3. Webster, Emma Sarran. 2020. Teen vogue. April 16. Accessed December 2020. https://www.teenvogue.com/story/sulfates-and-sulfate-free-beauty-products-facts.
  4. Ginta, Daniela. 2019. healthline.com. August 12. Accessed December 2020. https://www.healthline.com/health/beauty-skin-care/sulfates.
  5. Cara A. M. Bondi, Julia L. Marks, Lauren B. Wroblewski, Heidi S. Raatikainen, Shannon R. Lenox and Kay E. Gebhardt. 2015. “Human and Environmental Toxicity of Sodium Lauryl Sulfate (SLS): Evidence for Safe Use in Household Cleaning Products.” Environmental Health Insights 27-32.
  6. Ito, H., M. Araki, and Y. Hirata. 2016. Low-toxicity sophorolipid-containing composition and use therefor. United States Patent US 2016/0324747 A1. November 10.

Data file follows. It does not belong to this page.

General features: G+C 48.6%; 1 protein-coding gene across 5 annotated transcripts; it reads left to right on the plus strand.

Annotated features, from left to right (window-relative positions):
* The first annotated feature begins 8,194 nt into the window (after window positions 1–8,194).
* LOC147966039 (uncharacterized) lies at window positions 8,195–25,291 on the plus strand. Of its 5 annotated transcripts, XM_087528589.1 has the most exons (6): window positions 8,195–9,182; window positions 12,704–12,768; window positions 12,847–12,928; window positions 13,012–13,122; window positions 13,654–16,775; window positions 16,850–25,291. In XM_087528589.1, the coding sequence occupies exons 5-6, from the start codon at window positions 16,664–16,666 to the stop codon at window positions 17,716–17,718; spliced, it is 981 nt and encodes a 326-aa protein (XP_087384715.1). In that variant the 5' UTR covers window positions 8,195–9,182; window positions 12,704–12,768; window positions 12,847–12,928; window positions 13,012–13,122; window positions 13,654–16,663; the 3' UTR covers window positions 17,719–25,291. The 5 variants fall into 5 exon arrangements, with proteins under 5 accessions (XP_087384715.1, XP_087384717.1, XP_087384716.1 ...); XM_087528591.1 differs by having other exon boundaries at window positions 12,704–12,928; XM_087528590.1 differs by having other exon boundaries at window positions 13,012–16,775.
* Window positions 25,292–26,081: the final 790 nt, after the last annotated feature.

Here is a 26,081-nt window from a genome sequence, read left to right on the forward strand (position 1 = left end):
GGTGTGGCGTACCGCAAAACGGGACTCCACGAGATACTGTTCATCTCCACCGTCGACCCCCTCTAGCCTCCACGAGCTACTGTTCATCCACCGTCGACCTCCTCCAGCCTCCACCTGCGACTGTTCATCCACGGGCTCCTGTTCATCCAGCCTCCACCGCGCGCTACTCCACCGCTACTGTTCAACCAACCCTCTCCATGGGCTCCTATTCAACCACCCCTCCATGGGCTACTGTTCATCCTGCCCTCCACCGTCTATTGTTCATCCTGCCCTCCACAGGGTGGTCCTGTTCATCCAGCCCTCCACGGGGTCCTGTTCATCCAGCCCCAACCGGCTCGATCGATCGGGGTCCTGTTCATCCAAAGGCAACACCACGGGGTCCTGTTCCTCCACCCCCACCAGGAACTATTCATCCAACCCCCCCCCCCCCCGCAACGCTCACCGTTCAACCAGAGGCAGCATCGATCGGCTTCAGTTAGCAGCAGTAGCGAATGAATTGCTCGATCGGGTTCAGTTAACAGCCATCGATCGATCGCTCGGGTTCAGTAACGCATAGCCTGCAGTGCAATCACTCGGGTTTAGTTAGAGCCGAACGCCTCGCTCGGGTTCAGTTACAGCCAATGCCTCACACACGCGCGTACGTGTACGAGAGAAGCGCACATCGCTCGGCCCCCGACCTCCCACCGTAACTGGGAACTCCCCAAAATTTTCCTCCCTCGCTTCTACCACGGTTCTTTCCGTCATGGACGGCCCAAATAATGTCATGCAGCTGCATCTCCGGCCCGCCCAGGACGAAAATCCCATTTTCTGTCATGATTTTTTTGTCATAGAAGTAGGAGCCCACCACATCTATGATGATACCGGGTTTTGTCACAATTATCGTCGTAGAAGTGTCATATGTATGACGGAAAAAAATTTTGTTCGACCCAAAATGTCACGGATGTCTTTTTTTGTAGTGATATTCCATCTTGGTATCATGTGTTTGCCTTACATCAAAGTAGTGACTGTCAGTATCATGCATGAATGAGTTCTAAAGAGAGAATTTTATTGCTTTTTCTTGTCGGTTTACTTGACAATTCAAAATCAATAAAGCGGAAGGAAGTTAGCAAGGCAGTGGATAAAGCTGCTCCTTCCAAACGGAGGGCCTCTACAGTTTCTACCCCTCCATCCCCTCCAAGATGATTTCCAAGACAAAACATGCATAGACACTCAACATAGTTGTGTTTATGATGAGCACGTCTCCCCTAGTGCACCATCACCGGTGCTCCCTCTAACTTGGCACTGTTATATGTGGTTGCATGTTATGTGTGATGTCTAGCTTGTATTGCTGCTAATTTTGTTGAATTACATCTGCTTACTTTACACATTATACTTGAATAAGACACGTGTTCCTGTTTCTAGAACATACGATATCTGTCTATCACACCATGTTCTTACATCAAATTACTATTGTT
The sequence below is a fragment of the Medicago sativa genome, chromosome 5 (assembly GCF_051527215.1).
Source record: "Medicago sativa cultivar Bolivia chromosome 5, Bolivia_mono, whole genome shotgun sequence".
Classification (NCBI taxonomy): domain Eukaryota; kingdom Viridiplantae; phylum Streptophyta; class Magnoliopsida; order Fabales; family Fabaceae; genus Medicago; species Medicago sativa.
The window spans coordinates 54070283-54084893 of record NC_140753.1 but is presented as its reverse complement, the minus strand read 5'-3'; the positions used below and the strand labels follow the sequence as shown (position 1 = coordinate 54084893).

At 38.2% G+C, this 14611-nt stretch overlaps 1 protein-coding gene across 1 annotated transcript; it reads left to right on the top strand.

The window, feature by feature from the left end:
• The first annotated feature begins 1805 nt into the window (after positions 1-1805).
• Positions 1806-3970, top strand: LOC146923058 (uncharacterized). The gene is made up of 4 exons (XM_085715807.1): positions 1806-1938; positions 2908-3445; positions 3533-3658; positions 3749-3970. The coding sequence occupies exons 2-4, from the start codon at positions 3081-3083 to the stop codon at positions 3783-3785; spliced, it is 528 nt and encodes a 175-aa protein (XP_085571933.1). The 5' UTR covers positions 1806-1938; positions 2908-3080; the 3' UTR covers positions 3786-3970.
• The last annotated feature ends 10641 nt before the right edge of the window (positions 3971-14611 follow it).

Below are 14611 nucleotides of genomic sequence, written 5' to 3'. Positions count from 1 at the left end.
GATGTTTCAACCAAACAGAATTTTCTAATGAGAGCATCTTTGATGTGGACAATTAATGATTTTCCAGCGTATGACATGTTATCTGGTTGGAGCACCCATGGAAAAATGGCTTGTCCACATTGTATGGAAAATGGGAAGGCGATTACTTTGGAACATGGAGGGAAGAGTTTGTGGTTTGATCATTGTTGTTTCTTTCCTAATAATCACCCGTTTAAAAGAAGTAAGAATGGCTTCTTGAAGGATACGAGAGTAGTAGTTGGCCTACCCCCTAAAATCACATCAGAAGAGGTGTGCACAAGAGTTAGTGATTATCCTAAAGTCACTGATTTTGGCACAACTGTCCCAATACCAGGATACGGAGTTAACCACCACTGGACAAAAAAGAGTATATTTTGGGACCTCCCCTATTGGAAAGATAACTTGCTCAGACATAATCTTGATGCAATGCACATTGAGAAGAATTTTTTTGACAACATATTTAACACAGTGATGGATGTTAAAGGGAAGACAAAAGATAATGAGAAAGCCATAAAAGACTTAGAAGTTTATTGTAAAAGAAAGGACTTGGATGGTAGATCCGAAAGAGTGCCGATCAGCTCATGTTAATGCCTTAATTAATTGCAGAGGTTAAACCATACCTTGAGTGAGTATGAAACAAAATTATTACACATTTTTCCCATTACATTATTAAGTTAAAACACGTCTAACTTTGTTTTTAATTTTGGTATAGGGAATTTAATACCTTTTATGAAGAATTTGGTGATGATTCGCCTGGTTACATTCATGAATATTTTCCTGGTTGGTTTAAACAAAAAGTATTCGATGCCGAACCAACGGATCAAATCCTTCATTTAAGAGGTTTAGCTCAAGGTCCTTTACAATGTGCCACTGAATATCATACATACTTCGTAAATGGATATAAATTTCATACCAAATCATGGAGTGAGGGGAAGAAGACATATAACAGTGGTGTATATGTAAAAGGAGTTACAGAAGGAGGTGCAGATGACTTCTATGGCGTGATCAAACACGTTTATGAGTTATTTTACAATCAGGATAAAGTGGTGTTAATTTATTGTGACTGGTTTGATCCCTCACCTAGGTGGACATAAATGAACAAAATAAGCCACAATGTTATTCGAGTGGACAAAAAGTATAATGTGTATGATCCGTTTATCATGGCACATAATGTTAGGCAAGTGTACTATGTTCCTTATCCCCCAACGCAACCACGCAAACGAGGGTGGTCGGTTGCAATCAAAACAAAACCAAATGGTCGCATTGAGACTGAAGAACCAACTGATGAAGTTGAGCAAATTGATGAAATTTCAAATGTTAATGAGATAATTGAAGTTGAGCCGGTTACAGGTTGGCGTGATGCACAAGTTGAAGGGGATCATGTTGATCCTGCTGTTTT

7. de Oliveira, R. M., A. Magri, C. Baldo, D. Camilios-Neto, T. Minucelli, M. A. Pedrine, and C. Celligoi. 2015. “Review: Sophorolipids: A Promising Biosurfactant and its Applications.” International Journal of Advanced Biotechnology and Research 161-174.
  8. Lydon, H., N. Baccile, B. Callaghan, R. Marchant, C. Mitchel, and I. Banat. 2017. “Adjuvant Antibiotic Activity of Acidic Sophorolipids with Potential for Facilitating Wound Healing.” Antimicrobial Agents and Chemotherapy 1-9.